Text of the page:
Free Settler or Felon

Convict and Colonial History

Thomas Gibson R. N.,

Convict Ship Surgeon-Superintendent

Date of Seniority Royal Navy 12 April 1833

Thomas Gibson was born c. 1796 in Doune, Perth, Scotland. John Gibson, R.N., Surgeon was also born in Doune.

Thomas Gibson was appointed Surgeon in the Royal Navy 12 April 1833. He was appointed to H.M.S. Satellite 1833. He was appointed to H.M.S. Satellite 24 October 1839 for employment in North America and West Indies. H.M.S. Satellite as a sloop, built at Pembroke in 1826 and of 456 tons. 84 officers and men, 24 boys and 20 marines were employed on board. Charles T.S. Kevern was employed as Assistant Surgeon. [1]

Surgeon Superintendent

He was employed as surgeon superintendent on two convict ship voyages to Australia :

Somersetshire to Van Diemen's Land in 1842 and Neptune to Van Diemen's Land in 1850.

Somersetshire 1842

Thomas Gibson kept a Medical Journal dated 1 November 1841 to 6th June 1842.

There was a mutiny on board the Somersetshire -

Head-Quarters, Cape Town, April 9, 1842.—

At a Court-Martial held on board the convict ship Somersetshire, in Table Bay, on the 25th, and continued by adjournments until the 29th day of the same month, pursuant to an order and by virtue of a warrant of his Excellency Major General Sir George Napier, K.C.B., whereof Major D'Urban, of the 25th regiment was president, and Town Brigade Major Carruthers acting deputy judge advocate, - was arraigned Private John Agnew, No. 765, of the 99th regiment, on the following charge, viz

'For mutiny on board the convict ship Somersetshire, on the high seas, on or between the 14th January and the 13th February, 1842, he being at the time one of the guard for the protection of the said ship; in having begun, excited, caused, or joined in a seditious conspiracy for the purpose of taking forcible possession of the said ship, with the aid of certain convicts, and of doing violence to the officers in command.'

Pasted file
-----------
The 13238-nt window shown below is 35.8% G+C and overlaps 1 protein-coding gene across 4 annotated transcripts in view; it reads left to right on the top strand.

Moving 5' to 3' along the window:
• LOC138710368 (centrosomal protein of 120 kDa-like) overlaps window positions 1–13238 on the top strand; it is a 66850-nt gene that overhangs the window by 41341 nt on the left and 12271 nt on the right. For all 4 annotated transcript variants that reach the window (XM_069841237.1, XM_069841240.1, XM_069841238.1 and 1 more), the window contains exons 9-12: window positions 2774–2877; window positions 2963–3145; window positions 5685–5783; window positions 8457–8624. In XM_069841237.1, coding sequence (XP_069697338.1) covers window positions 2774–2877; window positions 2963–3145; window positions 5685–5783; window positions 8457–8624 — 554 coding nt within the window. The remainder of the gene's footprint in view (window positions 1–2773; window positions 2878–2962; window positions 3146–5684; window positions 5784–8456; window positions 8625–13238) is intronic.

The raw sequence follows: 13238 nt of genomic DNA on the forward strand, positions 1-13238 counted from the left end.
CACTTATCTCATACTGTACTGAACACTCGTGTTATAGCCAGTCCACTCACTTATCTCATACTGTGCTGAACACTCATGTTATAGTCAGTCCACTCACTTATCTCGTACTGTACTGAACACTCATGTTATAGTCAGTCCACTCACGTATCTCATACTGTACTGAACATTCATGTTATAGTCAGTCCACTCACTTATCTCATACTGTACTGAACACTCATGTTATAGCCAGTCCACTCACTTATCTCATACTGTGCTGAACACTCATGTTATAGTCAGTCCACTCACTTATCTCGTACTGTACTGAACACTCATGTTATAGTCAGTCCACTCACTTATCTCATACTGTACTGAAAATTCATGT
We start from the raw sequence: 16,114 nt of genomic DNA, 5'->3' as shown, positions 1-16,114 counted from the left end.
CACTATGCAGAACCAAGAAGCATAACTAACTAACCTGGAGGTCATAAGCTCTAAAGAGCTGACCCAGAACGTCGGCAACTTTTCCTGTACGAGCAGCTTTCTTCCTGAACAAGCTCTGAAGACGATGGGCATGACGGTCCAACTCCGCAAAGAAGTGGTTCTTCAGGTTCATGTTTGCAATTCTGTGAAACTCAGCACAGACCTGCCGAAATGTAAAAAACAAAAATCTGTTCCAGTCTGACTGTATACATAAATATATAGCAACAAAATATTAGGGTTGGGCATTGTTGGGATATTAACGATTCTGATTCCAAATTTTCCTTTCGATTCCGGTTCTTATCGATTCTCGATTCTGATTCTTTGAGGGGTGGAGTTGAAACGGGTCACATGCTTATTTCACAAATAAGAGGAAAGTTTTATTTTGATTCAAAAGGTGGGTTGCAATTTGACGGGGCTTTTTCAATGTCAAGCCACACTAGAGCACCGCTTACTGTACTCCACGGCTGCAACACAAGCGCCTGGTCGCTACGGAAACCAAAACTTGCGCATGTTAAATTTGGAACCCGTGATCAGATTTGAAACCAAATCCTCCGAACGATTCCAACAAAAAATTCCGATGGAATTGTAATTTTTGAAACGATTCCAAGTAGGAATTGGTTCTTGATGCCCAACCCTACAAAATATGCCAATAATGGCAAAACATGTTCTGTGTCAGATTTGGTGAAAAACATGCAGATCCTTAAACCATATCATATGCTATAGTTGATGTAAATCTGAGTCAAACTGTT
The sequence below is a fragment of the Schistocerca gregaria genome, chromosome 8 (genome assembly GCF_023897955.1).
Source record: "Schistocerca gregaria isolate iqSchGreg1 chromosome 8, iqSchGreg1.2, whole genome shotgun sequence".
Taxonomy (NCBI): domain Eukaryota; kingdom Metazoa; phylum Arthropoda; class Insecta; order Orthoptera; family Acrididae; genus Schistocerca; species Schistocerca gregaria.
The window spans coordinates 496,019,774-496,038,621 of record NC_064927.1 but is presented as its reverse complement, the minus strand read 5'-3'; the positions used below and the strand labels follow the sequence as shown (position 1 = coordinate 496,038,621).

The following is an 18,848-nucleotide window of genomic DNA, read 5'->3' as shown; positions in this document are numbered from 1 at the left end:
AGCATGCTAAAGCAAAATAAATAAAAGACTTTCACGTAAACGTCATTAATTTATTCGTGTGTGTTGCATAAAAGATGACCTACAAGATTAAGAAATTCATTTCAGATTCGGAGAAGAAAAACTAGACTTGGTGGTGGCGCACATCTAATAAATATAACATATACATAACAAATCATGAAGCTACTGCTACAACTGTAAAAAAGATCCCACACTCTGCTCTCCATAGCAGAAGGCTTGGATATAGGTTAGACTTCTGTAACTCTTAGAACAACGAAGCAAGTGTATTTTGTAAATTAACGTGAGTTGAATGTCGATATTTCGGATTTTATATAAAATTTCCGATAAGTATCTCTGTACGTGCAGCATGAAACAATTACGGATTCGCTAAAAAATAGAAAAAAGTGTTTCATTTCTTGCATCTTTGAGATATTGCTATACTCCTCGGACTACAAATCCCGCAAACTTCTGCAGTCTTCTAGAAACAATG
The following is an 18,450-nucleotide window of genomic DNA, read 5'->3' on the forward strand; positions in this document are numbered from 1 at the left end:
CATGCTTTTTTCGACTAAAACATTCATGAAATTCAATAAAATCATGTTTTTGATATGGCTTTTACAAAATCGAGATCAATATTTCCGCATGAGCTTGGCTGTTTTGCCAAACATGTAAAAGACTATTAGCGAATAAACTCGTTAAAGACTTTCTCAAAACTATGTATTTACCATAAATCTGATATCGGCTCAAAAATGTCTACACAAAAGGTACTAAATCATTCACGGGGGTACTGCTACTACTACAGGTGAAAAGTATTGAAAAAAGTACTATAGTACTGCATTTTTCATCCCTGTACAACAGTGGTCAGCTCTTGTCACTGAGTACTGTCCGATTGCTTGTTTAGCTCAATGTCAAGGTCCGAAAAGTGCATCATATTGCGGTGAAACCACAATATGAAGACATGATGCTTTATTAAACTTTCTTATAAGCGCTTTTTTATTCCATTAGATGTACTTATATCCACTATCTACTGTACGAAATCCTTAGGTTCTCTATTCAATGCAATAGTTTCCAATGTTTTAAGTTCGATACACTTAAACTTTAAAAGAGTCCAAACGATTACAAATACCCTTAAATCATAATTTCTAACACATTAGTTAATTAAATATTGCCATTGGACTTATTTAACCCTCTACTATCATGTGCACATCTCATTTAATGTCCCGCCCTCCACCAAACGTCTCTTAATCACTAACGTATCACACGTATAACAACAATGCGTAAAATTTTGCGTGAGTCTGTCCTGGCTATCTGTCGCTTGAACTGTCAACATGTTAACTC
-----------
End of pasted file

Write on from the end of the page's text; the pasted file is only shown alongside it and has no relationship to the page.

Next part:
To which charge the prisoner pleaded Not Guilty.

Finding. - Guilty.

Sentence. - The Court having found the prisoner, Private John Agnew, No. 765, 99th regt., guilty of the crime laid to his charge, which being a breach of the Articles of War, and taking into consideration his former convictions and general bad character, do now sentence him to be shot to death, at such time and place as his Exc. the Governor and Commander-in-Chief at the Cape of Good Hope may be pleased to appoint. Which sentence has been approved and confirmed by his Excellency the Commander-in-Chief. The two other prisoners, Private Walter Chisholm, No.812, of the 99th regt., and Private John Kelly, No. 1,109, 99th regt., having been similarly arraigned and tried, were also severally found Guilty, and sentenced to be transported for life
. - The Asiatic Journal and Monthly Miscellany, Volume 38

Neptune 1850

Thomas Gibson was Surgeon Superintendent on the Neptune to Van Diemen's Land in 1850....

Convicts were transported from Bermuda on the Neptune to the Cape - but because of anti-convict sentiments they were not allowed ashore. They were then sent to VDL instead. They arrived in Hobart April, 5, 1850.

Read John Mitchell's account of the voyage in Jail Journal ; Or, Five Years in British Prisons: Commenced on Board the Neptune ... By John Mitchel


Thomas Gibson M.D., R.N., died in Hobart shortly after arrival -

Died - on Monday, 15th April, at No. 1, Melville- street, Hobart Town, Van Diemen's Land, Thomas Gibson, Esq. R.N. Surgeon-Superintendent of the convict ship 'Neptune,' native of Doune, Perthshire, Scotland. [Dr. Gibson is the second Surgeon-Superintendent of this ship who has died since she commenced her ill omened voyage; Dr. Deas, R.N. the original Surgeon-Superintendent of the ship, died shortly after her arrival at the Cape, and Dr. Gibson shortly after her arrival at Hobart Town -  The Argus (Melbourne, Vic. : 1848 - 1957) Sat 11 May 1850 Page 2

It is our painful duty to record the death of the above named gentleman, he came out in charge of the men on board the Neptune, recently from the Cape of Good Hope. We understand the deceased laboured under a depression of spirits from the time he took charge of the men on board the Neptune. On Saturday last Dr. Gibson took lodgings at Mrs. Stewarts, Melville street, and was attended by one of the men who came out in the ship with him (John Mason).

On Sunday last, Drs. Officer, Agnew, and the Dr. of the St. Vincent, visited the deceased and ordered strong stimulants to be given, hoping that he would rally, but about 12 o'clock on Sunday night Dr. Gibson found that he could not recover and sent for the Rev. Mr. Campbell with whom he left instructions as to the arrangement of his funeral, which he requested should be private, as well as other matters, and about half-past eleven on Monday night the deceased expired. The deceased we hear was about 54 years of age and was born in the neighbourhood of Ayr, Scotland
. - Hobarton Guardian, or, True Friend of Tasmania (Hobart, Tas. 1847 - 1854) Sat 20 Apr 1850 Page 2


[1] Haultain, C. (compiled), The New Navy List, 1840, p. 221